The second half saw more of the same, and Saudi looked to have wrapped up the match, and a place in the semi-finals, when Al-Thunayan scored his second, and his team’s fourth, on 65 minutes.
There was minor scare when Zhang Enhua pulled a goal back late on, but there would be no more dramatics as the match finished 4-3 in Saudi Arabia’s favor.
Earlier that day, Iran had faced South Korea in Dubai, and with the score tied at 2-2 halfway through the second period, Al-Daei, who would go on to become the world’s highest international goal scorer, proceeded to produce one of the great individual performances the competition has ever seen.
Between the 66th and 89th minutes, he scored four times to give Iran a scarcely believable 6-2 win. And another meeting with Saudi in the semi-finals.
This time, there would be no complacency from the Saudis against the opponent that had humiliated them in the group stages.
The match ended goalless after extra time which meant penalties. Though Khalid Al-Temawi and Al-Muwallid missed for Saudi, a 4-3 shootout win was secured, with Daei of all people responsible for one of Iran’s three blanks.
Saudi, remarkably, had reached their fourth consecutive AFC Asian Cup final, and awaiting them were hosts UAE who were surfing the crest of patriotic wave in front of their delirious fans.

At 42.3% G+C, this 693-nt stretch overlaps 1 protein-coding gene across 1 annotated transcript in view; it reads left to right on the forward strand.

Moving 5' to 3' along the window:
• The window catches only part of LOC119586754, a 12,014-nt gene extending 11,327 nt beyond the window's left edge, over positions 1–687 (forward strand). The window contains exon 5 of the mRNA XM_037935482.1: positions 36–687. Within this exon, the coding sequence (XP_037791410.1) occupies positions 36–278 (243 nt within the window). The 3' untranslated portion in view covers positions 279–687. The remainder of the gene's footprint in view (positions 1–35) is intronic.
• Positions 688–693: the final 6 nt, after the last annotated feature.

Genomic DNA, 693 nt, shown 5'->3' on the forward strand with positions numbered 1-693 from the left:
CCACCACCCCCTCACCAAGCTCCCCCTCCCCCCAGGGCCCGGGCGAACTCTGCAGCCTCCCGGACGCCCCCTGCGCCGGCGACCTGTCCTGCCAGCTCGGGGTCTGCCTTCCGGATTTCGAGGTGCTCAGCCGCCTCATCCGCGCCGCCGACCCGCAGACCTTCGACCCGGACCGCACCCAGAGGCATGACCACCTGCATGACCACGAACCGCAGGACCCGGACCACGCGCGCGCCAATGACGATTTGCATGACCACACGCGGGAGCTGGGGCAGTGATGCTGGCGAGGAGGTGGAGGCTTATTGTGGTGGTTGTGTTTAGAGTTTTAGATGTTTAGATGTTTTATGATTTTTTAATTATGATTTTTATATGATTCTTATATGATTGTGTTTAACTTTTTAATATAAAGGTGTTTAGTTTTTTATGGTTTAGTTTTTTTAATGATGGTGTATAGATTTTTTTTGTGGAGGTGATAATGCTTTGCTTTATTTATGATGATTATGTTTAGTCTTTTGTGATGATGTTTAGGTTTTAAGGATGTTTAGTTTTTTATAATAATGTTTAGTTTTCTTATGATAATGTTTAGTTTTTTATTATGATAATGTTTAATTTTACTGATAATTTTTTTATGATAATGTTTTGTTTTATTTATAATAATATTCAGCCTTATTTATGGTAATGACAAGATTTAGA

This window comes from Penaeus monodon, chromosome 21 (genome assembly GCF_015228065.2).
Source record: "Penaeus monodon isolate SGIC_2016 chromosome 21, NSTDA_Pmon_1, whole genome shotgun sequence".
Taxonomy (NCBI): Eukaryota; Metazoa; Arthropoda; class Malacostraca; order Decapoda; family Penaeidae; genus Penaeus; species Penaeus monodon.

The final at Zayed Sports City, though tense and ultimately dramatic, was largely a disappointment. Adnan Al-Talyani, considered the UAE greatest footballer, missed a glaring opportunity to win the cup, but as in Saudi’s semi-final, there were no goals throughout the 120 minutes and it was down to penalties again.
Ibrahim Al-Harbi’s miss for Saudi was countered by two misses by the Emiratis, meaning Al-Muwallid could win it with his country’s fifth penalty.
He did not fail, confidently beating legendary UAE goalkeeper Muhsin Musabah by playing into the roof of the net. In the drama, a momentarily overwhelmed Al-Muwallid briefly looked back to see if that penalty was indeed the winner. The sight of his teammates rushing towards him gave him the answer as he embarked on an impromptu lap of honor around Zayed Sports City stadium.
Saudi were champions of Asia for a third time in four tournaments, equaling Iran’s record for number of titles to boot.
So why was this, in hindsight, a bittersweet triumph? Because despite establishing themselves as one of Asia’s finest teams since, that title in 1996 would be the last time they would win a competition they had made almost their own for 12 years.
There were further finals in 2000 and 2007, lost respectively to old rivals Japan and Iraq.
The return to the world in France two years ago has at least seen an upturn in the Saudi national team’s fortunes after missing two tournaments. With a younger generation of players emerging on the international scene, the 2023 AFC Asian Cup in China might just be their chance to end that 27-year drought and emulate the beloved class of 96.